Arizona Loop 202
Red Mountain Freeway/Santan Freeway/South Mountain Freeway
The Red Mountain Freeway is a loop of the East Valley. Beginning in downtown Phoenix at the mini-stack, the road travels east to meet the Hohokam Expressway (Arizona 143), then turns south and east to follow the Salt River through Tempe to reach Loop 101. Continuing east, the road travels north and east through Mesa before cutting south to US 60 and becoming the Santan Freeway.
The western half of the Red Mountain Freeway (to Loop 101) was planned as part of the 1960 Phoenix Freeway plan. In 1982, the City of Mesa planned a parkway called the Red Mountain Parkway, from present-day Loop 101 to the Maricopa County line along the alignment of Loop 202. The two corridors were meshed together in the 1985 freeway plan and named the Red Mountain Freeway. Originally, the route was planned to be signed State Route 217, but this number was changed by the time the freeway opened and not signed in the field.
Completion dates for the Red Mountain Freeway:
- August 1990: Mini-Stack (Interstate 10/Arizona 51) to 40th Street
- February 1992: Papago Interchange (40th to 48th Streets)
- March 1993: 48th Street to Priest Drive
- January 1995: Priest Drive to McClintock Drive
- March 1995: McClintock Drive to Loop 101
- October 1995: Salt River Bridge, first phase of the Loop 101/202 Interchange
- October - December 1996: Completion of the Loop 101/202 interchange
- October 1997: Loop 101 to McKellips Road
- September 1998: McKellips Road to Country Club Drive
- January 2002: Country Club Drive to Gilbert Road
- January 2003: Gilbert Road to Higley Road
- June 2005: Higley Road to Power Road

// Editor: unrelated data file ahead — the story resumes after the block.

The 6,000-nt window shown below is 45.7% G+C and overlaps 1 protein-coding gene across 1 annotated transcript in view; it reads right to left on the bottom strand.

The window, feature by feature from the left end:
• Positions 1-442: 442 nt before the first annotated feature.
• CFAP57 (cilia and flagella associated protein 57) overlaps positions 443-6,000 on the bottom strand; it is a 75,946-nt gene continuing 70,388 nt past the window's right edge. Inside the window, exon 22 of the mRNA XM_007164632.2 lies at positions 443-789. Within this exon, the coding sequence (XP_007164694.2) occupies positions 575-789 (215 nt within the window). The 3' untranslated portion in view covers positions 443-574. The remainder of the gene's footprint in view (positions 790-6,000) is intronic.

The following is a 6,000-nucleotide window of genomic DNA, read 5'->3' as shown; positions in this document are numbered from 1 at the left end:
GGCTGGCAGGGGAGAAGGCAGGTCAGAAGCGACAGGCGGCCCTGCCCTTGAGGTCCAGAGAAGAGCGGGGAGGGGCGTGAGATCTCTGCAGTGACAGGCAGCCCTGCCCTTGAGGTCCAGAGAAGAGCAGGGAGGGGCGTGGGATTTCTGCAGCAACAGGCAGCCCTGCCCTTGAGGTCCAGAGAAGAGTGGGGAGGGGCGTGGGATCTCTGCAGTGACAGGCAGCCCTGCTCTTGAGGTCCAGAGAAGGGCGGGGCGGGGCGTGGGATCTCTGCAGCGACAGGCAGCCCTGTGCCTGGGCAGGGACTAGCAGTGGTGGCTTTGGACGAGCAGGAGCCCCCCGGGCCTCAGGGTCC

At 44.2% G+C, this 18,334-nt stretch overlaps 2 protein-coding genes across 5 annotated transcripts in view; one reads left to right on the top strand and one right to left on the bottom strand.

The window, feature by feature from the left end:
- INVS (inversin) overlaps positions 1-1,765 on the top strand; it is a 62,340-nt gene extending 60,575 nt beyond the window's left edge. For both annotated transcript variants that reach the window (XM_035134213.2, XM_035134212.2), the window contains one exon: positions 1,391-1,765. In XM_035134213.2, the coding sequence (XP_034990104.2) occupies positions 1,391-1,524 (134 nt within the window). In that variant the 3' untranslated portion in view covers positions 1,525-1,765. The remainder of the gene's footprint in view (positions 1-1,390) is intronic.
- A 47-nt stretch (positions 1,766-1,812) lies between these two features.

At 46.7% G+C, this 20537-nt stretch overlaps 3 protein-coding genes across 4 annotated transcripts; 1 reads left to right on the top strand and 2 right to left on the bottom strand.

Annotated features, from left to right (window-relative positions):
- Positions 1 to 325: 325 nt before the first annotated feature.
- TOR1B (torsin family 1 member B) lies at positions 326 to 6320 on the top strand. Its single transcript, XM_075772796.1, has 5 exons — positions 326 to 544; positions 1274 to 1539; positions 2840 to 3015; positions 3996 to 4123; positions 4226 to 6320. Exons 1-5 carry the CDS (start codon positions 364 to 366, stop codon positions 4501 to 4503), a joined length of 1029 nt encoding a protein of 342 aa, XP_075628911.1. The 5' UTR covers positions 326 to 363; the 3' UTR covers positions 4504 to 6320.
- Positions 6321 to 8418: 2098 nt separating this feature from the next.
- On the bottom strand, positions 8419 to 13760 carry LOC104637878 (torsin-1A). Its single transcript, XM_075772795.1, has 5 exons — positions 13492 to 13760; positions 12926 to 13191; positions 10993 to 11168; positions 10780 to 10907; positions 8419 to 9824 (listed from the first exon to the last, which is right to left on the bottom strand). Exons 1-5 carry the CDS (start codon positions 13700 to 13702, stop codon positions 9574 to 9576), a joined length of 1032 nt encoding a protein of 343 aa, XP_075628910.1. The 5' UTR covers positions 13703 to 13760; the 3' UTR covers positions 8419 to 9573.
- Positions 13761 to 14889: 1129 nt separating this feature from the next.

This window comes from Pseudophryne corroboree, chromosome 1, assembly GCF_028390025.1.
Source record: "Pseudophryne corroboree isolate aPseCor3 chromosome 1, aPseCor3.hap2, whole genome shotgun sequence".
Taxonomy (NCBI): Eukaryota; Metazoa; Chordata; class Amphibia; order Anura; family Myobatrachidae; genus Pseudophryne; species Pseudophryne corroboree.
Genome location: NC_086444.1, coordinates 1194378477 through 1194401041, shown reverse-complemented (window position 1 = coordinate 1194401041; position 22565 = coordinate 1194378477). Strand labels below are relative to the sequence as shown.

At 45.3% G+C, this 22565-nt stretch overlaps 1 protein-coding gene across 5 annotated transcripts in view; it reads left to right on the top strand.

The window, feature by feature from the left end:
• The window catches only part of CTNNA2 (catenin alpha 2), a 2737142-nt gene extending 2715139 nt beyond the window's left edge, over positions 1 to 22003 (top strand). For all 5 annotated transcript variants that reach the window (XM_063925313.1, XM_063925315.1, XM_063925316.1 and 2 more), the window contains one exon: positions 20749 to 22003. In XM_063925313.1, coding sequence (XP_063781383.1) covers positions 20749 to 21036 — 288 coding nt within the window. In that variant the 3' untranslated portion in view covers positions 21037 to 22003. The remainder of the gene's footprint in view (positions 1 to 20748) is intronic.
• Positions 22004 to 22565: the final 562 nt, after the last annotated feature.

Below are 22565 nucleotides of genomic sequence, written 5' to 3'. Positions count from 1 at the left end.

The original shields for the Red Mountain Freeway were white on brown, as seen at the top of this page. There were issues with sign fading and keeping the signs consistent, and in 2003, all colored shields were dropped from the Loop road system around Phoenix.
There are plans to widen Loop 202 between Interstate 10 and Loop 101. There are carpool lanes between Interstate 10 and Loop 101.
Loop 202 has one spur route, the access road to Sky Harbor Airport. This spur has exits to Arizona 143 and Arizona 153, and was constructed in 1993 as part of the access changes to Sky Harbor Airport.
Arizona Loop 202 Highway Guides
|Perspective of Westbound Loop 202 Spur
Loop 202 Spur is unsigned, and functions as a connection between Arizona 143 and Loop 202 in addition to it's role to provide access to Sky Harbor Airport. This first City of Phoenix sign shows airlines in Terminal Four. Photo taken 04/08/07.
There are two additional signs in a similar style - this one shows airlines in Terminal Three. Photo taken 04/08/07.
The last of the three signs shows airlines in Terminal Two. Loop 202 Spur is signed as a 45 MPH freeway, but drivers routinely drive above 45 MPH. Photo taken 04/08/07.
The one exit along Loop 202 Spur connects the Spur to Arizona 143 southbound. Beyond this point, Loop 202 Spur ends (below Arizona 153) and becomes Sky Harbor Boulevard, maintained by the City of Phoenix. Photo taken 04/08/07.
2007-04-08 by Kevin Trinkle.
Page Updated 04-22-2004.